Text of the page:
2. A method of manufacturing tread stock for pneumatic tires comprising continuously forming a strip of material of characteristics desirable for the formation of the road contacting area of the tire, simultaneously forming a strip suitable for the formation of the sidewall portions of the tread stock, splitting the latter mentioned strip into two portions, passing the strips through a member whereby to bring the margins of thestrips into mating relation to form a composite tread body.

3. A machine for manufacturing composite strip material from plastic compounds which comprises a pair of cylinders disposed adjacent to each other, a common die head disposed between the adjacent ends of the cylinders, means for dividing the stream of compound from one cylinder into two branches and for bringing the margins thereof into contact with the margins of the stream from the other cylinder.

4. A machine for extruding composite sheets of plastic material comprising a pair ofcylinders disposed in coaxial alignment, conveyor screws disposed in the cylinders, means for driving the screws, a common die disposed between adjacent ends of the cylinders and having a single die opening formed therein, one of said cylinders being of materially smaller diameter than the other cylinder.

5. A machine for manufacturing strips of plastic material comprising a pair of coaxially aligned horizontal cylinders, conveyors in the cylinders, a common die head between the cylinders having a common die opening of a contour suitable for the formation of relatively thin strips, the plane of said opening being disposed transversely of the axes of the cylinders.

6. A machine for extruding composite strips of plastic material comprising a pair of cylinders, means for conveying plastic material to the cylinders, a common die head for the cylinders, said die head having an elongate die opening formed therein, a single passage for compound leading from one of the cylinders through the die head to the die opening, a branched passage for material leading from the other cylinder through the die head to the die opening, the branches discharging approximately in the same plane as the passage from the first mentioned cylinders upon opposite sides of the last mentioned passage.

7. Apparatus of the type described including a single die, a pair of cylinders extending to said die, conveyor screws disposed in the cylinders, means for driving said screws, said die having a single passage extending to one cylinder and a double passage extending to the other cylinder, the double and single passages joining together at the extruding end of the die.

8. In combination, a die, a plurality of means for extruding plastic to said die, said die having passages adapted to form the plastic in sheets, means in the die for splitting one of the sheets longitudinally and applying the split portions thus produced on opposite sides of an unsplit sheet.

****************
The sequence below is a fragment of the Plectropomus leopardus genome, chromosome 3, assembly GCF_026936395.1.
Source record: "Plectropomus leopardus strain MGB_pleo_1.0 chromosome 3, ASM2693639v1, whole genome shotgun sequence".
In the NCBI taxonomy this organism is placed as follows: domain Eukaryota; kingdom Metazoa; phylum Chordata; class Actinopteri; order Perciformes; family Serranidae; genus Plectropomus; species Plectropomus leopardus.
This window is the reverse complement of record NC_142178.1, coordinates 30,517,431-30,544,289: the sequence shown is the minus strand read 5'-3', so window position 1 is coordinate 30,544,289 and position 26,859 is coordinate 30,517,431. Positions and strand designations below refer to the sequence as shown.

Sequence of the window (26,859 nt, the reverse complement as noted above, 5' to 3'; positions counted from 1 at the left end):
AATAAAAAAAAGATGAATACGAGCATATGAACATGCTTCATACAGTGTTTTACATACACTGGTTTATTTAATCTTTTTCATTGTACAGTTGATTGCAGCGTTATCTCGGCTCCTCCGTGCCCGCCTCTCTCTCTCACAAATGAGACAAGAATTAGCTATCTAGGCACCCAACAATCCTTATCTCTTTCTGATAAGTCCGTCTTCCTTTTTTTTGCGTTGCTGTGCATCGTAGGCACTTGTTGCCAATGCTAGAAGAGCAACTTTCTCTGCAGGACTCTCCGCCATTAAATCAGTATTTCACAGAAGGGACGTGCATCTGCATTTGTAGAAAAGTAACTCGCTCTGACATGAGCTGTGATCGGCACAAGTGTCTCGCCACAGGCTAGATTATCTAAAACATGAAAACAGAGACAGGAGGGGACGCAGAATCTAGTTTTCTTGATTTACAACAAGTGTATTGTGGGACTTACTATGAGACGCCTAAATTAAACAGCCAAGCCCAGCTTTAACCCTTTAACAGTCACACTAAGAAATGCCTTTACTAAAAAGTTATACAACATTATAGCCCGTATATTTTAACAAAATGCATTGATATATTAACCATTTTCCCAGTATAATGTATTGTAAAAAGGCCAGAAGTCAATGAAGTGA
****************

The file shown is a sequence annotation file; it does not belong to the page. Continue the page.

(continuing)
9. Apparatus for extruding plastic material including a plurality of extruding means, a die connected to the plurality of extruding means, said die having a curved passageway providing for the extrusion of the plastic at an angle to the plurality of extruding means, said die also having a pair of passages extending on both sides of the first named passageway and connected to other extruding means than the first named passageway and an auxiliary die head removably secured on the first named die and having openings therein positioned to bring the passages and passageway of the die together to form a composite extruded plastic.

v 10. Apparatus for extruding plastic material including a plurality of extruding means, a die detachably connected to and between the plurality of extruding means, said die having a passageway providing for the extrusion of the plastic, said die having a second passage extending adjacent the first named passageway and connected to other extruding means than the first named passageway and an auxiliary die head havin openings therein positioned to positively bring the passage and passageway of the die together to form a composite extruded plastic.

ROBERT W. SNYDER. JORGEN I. HAASE.

Referenced by
Citing PatentFiling datePublication dateApplicantTitle
US2444831 *Jun 19, 1944Jul 6, 1948Wingfoot CorpExtruding apparatus
US2495005 *Apr 2, 1945Jan 17, 1950Hoglin Irving MMethod of and apparatus for making soap cakes
US2569373 *Sep 21, 1948Sep 25, 1951Us Rubber CoDie head for multiple extrusion
US2592658 *Feb 21, 1948Apr 15, 1952Colombo RobertoExtrusion head for molding synthetic resins
US2624914 *Nov 1, 1949Jan 13, 1953Us Rubber CoPlastic spreading method and apparatus
US2807833 *Apr 18, 1955Oct 1, 1957Goodrich Co B FApparatus for multiple extrusion
US2808617 *Sep 5, 1952Oct 8, 1957Tedeschi GuidoMeans for molding lengthy articles made from multi-colored plastic material
US2897543 *Feb 24, 1958Aug 4, 1959Goodrich Co B FMulti-part extruder head
US3099859 *Jun 6, 1961Aug 6, 1963Oliver Tire & Rubber CoApparatus for making composite tread rubber
US3266091 *Jul 29, 1964Aug 16, 1966Gen Motors CorpApparatus for manufacturing electrical insulation
US3280427 *Feb 3, 1964Oct 25, 1966Cooper Tire & Rubber CoApparatus for extruding composite black and white rubber strips for white sidewall tires
US4182582 *Jan 17, 1977Jan 8, 1980A. T. Ramot Plastics Ltd.Porous tubes and hollow profile structures and method of making same
US4316710 *Mar 24, 1980Feb 23, 1982The Goodyear Tire & Rubber CompanyDuplex extruder head
US4476075 *Aug 5, 1982Oct 9, 1984Dynamit Nobel AktiengesellschaftProcess and apparatus for the production of sheeting having a color wedge
US5110530 *Sep 7, 1990May 5, 1992W. R. Grace & Co.-Conn.Striped film method
Classifications
U.S. Classification264/174.11, 425/71
International ClassificationB29C47/04, B29C47/10, B29D30/52
Cooperative ClassificationB29C47/1054, B29D30/52, B29L2030/002, B29C47/062
European ClassificationB29C47/06O, B29C47/10J6, B29D30/52